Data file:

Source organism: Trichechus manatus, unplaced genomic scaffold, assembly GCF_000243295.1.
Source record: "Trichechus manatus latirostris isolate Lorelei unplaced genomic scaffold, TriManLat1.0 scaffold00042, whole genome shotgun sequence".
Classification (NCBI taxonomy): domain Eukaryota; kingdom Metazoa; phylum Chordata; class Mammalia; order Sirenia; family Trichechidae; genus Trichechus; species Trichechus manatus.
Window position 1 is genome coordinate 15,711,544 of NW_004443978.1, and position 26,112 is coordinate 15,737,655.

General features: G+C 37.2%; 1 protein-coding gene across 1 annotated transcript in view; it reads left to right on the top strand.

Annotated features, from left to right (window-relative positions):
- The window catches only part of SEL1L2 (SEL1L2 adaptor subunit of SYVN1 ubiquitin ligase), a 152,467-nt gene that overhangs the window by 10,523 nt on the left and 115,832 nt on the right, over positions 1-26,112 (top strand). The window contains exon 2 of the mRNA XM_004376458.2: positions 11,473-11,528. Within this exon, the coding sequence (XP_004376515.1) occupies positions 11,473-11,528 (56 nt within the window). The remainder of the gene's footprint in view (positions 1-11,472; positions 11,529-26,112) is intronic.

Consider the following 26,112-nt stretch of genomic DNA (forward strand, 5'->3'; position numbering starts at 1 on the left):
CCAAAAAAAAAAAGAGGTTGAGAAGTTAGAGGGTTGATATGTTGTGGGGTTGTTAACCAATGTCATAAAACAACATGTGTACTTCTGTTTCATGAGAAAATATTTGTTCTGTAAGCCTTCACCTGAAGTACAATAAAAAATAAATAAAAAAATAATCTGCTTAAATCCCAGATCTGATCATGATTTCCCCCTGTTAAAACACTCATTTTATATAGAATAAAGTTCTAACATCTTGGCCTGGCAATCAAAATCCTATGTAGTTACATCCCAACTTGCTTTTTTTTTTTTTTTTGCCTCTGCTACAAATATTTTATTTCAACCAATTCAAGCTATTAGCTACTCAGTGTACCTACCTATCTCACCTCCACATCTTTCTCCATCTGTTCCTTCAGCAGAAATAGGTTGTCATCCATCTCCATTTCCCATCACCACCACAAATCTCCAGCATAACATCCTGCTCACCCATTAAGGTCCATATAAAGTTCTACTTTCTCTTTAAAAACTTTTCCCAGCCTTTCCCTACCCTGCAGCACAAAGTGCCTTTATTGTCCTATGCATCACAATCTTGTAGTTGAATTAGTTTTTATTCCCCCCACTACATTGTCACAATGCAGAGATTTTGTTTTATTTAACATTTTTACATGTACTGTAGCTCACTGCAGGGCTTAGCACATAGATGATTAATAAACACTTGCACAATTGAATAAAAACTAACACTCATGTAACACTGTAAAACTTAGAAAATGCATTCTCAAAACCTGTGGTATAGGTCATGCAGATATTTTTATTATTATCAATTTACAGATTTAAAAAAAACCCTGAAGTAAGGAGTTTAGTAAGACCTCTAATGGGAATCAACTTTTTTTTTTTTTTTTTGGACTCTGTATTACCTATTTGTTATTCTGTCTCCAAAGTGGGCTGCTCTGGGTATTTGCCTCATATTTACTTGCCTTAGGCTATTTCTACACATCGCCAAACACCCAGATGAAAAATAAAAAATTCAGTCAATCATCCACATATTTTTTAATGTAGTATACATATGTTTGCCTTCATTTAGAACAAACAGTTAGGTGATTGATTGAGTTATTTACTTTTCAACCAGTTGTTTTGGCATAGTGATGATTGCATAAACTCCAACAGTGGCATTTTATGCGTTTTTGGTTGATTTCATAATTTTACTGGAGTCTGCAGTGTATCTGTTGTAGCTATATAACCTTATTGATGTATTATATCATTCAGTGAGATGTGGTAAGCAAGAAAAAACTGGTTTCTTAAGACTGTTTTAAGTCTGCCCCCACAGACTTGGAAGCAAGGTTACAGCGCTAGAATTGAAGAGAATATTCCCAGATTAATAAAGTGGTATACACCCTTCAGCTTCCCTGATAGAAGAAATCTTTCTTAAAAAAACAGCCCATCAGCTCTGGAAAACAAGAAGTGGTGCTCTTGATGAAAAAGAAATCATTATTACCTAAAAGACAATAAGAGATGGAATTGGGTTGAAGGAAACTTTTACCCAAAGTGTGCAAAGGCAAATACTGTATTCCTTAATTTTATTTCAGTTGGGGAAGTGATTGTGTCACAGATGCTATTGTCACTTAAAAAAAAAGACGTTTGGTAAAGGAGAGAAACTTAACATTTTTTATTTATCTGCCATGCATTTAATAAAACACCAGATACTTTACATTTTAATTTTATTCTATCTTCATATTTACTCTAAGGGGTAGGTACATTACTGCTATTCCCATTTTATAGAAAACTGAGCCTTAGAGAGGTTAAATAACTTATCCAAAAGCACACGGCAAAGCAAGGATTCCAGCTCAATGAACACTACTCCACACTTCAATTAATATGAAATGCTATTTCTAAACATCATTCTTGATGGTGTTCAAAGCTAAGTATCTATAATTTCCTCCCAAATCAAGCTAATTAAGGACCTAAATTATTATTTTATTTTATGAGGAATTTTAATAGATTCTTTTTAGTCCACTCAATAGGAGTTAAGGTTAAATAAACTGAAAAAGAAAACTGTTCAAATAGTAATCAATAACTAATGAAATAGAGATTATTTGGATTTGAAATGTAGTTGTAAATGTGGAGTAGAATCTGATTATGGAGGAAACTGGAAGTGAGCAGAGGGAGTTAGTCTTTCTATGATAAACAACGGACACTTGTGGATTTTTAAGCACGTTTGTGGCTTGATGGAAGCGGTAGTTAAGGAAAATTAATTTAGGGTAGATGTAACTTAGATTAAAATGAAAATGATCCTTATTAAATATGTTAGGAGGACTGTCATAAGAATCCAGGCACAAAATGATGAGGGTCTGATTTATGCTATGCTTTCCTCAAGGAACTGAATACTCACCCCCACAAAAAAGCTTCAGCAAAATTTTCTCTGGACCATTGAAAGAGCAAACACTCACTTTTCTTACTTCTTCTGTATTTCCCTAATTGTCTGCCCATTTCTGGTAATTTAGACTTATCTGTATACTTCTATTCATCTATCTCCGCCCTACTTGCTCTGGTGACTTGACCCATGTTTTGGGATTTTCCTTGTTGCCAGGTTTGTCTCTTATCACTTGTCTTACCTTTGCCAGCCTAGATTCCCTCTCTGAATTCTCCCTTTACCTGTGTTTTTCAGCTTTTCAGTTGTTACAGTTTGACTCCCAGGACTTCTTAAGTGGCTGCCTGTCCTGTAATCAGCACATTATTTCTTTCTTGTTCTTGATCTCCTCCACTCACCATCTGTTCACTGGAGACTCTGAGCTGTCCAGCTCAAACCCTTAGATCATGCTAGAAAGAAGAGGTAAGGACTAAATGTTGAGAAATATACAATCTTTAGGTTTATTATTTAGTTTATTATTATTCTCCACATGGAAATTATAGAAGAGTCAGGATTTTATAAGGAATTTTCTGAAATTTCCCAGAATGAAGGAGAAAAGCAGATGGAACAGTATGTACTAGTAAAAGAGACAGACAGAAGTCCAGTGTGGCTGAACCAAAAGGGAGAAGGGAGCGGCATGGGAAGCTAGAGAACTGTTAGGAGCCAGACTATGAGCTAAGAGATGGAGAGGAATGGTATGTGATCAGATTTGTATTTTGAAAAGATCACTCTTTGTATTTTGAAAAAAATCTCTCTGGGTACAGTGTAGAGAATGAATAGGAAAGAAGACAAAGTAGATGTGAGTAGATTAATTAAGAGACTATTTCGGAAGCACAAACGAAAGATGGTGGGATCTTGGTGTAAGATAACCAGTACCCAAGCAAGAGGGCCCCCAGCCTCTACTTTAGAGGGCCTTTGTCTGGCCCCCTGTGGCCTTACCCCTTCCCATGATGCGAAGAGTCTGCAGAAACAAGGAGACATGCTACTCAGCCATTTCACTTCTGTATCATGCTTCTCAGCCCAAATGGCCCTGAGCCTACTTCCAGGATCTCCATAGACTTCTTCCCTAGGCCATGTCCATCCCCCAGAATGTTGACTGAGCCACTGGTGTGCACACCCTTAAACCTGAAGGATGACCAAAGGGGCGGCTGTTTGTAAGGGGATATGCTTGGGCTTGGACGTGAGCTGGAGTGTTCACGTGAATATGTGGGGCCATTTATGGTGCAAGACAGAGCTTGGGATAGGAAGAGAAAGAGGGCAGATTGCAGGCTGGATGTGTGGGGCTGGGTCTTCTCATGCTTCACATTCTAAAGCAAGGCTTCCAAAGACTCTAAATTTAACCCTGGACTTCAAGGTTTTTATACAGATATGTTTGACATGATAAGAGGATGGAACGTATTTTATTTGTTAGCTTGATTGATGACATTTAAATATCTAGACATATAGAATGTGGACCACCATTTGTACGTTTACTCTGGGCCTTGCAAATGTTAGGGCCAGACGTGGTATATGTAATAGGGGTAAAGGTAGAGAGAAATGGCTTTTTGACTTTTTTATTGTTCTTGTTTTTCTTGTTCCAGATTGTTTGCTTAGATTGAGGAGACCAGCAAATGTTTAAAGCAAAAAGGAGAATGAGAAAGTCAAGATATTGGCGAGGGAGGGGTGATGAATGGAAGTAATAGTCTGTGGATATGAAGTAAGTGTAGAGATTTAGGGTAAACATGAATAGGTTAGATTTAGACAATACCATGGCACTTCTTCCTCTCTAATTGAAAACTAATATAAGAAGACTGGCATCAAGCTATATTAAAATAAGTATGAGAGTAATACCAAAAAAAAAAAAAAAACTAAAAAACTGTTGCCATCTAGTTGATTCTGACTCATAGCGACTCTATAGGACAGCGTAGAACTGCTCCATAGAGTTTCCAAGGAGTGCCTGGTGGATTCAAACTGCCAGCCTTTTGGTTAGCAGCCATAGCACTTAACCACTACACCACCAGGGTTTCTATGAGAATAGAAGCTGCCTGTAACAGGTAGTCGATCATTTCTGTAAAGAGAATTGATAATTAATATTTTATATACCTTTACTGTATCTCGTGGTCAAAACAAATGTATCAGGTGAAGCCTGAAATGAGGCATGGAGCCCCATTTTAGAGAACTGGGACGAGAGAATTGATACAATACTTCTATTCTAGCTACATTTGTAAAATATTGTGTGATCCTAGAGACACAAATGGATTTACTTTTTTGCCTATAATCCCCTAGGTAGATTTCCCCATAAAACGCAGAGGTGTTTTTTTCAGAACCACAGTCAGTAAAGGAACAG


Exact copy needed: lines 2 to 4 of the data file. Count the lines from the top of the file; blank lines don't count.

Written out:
Source record: "Trichechus manatus latirostris isolate Lorelei unplaced genomic scaffold, TriManLat1.0 scaffold00042, whole genome shotgun sequence".
Classification (NCBI taxonomy): domain Eukaryota; kingdom Metazoa; phylum Chordata; class Mammalia; order Sirenia; family Trichechidae; genus Trichechus; species Trichechus manatus.
Window position 1 is genome coordinate 15,711,544 of NW_004443978.1, and position 26,112 is coordinate 15,737,655.